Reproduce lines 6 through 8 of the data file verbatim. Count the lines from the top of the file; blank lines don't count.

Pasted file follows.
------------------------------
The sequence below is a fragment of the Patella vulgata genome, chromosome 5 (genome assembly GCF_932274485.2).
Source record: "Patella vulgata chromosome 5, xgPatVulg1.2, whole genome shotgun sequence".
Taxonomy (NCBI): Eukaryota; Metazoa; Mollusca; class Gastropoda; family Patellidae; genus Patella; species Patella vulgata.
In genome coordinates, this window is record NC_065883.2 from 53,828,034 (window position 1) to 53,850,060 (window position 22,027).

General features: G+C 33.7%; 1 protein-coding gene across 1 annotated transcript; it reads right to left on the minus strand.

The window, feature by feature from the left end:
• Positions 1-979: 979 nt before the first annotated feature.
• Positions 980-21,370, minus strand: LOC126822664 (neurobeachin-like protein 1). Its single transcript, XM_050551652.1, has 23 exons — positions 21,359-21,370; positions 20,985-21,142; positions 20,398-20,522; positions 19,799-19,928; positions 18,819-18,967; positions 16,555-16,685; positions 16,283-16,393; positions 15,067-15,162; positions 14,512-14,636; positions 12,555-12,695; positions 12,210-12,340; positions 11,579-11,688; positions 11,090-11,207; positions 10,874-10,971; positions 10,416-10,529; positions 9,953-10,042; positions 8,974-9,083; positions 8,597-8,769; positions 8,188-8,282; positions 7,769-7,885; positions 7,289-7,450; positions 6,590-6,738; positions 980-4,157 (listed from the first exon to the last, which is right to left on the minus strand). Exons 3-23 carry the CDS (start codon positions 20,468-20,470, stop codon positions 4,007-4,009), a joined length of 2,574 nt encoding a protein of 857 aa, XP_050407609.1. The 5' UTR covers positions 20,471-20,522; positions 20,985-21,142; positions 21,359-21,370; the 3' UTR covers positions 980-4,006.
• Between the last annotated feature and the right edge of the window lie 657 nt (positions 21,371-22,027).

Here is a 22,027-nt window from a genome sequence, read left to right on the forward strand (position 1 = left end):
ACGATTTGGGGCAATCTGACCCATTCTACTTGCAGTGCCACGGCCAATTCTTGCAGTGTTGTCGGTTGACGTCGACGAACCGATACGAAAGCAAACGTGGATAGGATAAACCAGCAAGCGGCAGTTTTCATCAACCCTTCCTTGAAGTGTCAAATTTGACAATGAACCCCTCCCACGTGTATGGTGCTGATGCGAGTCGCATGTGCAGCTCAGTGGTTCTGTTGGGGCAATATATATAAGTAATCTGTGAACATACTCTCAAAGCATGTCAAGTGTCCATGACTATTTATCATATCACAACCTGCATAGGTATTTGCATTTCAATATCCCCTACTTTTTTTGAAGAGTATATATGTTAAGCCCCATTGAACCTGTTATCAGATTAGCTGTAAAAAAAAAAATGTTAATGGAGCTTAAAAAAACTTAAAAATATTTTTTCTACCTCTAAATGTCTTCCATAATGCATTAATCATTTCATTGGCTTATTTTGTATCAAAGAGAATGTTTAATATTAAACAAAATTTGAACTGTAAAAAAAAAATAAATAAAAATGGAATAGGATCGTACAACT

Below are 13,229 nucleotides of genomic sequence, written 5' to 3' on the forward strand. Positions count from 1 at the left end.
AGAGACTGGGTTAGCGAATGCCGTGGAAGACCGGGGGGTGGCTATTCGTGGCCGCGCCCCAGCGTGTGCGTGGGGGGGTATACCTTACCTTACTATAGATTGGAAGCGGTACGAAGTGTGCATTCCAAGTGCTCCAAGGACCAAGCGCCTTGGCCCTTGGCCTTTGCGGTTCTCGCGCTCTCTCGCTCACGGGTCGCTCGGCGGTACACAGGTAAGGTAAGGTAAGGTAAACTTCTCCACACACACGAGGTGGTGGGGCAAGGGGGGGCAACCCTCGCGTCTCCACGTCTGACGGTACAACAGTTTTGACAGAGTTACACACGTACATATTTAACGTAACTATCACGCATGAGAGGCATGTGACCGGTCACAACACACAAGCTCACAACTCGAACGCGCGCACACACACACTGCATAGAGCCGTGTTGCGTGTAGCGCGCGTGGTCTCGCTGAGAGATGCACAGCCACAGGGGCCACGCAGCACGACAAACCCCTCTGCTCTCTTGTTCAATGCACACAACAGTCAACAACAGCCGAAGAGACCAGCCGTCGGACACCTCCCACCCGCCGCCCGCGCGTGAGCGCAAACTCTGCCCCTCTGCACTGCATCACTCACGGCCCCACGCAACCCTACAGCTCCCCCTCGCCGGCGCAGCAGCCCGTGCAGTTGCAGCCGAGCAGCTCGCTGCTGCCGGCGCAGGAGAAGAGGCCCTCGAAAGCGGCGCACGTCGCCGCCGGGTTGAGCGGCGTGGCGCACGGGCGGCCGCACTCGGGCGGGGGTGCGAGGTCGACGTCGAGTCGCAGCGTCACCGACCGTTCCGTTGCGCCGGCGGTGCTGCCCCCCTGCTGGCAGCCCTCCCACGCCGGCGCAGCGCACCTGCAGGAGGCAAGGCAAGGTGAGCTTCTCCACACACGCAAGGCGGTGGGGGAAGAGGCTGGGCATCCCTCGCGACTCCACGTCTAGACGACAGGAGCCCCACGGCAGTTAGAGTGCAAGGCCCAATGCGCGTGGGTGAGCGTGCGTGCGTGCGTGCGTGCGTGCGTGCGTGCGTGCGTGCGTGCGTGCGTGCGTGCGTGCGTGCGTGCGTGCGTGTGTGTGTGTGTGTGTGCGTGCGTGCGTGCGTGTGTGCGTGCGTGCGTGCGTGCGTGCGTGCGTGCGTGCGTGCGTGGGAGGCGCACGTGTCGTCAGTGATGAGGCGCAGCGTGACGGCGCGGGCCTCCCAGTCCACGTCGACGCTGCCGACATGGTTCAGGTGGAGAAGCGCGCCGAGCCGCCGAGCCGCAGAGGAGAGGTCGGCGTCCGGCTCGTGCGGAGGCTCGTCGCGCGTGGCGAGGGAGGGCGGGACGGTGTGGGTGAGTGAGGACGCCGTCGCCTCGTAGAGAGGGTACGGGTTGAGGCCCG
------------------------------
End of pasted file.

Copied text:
The window, feature by feature from the left end:
• Positions 1-979: 979 nt before the first annotated feature.
• Positions 980-21,370, minus strand: LOC126822664 (neurobeachin-like protein 1). Its single transcript, XM_050551652.1, has 23 exons — positions 21,359-21,370; positions 20,985-21,142; positions 20,398-20,522; positions 19,799-19,928; positions 18,819-18,967; positions 16,555-16,685; positions 16,283-16,393; positions 15,067-15,162; positions 14,512-14,636; positions 12,555-12,695; positions 12,210-12,340; positions 11,579-11,688; positions 11,090-11,207; positions 10,874-10,971; positions 10,416-10,529; positions 9,953-10,042; positions 8,974-9,083; positions 8,597-8,769; positions 8,188-8,282; positions 7,769-7,885; positions 7,289-7,450; positions 6,590-6,738; positions 980-4,157 (listed from the first exon to the last, which is right to left on the minus strand). Exons 3-23 carry the CDS (start codon positions 20,468-20,470, stop codon positions 4,007-4,009), a joined length of 2,574 nt encoding a protein of 857 aa, XP_050407609.1. The 5' UTR covers positions 20,471-20,522; positions 20,985-21,142; positions 21,359-21,370; the 3' UTR covers positions 980-4,006.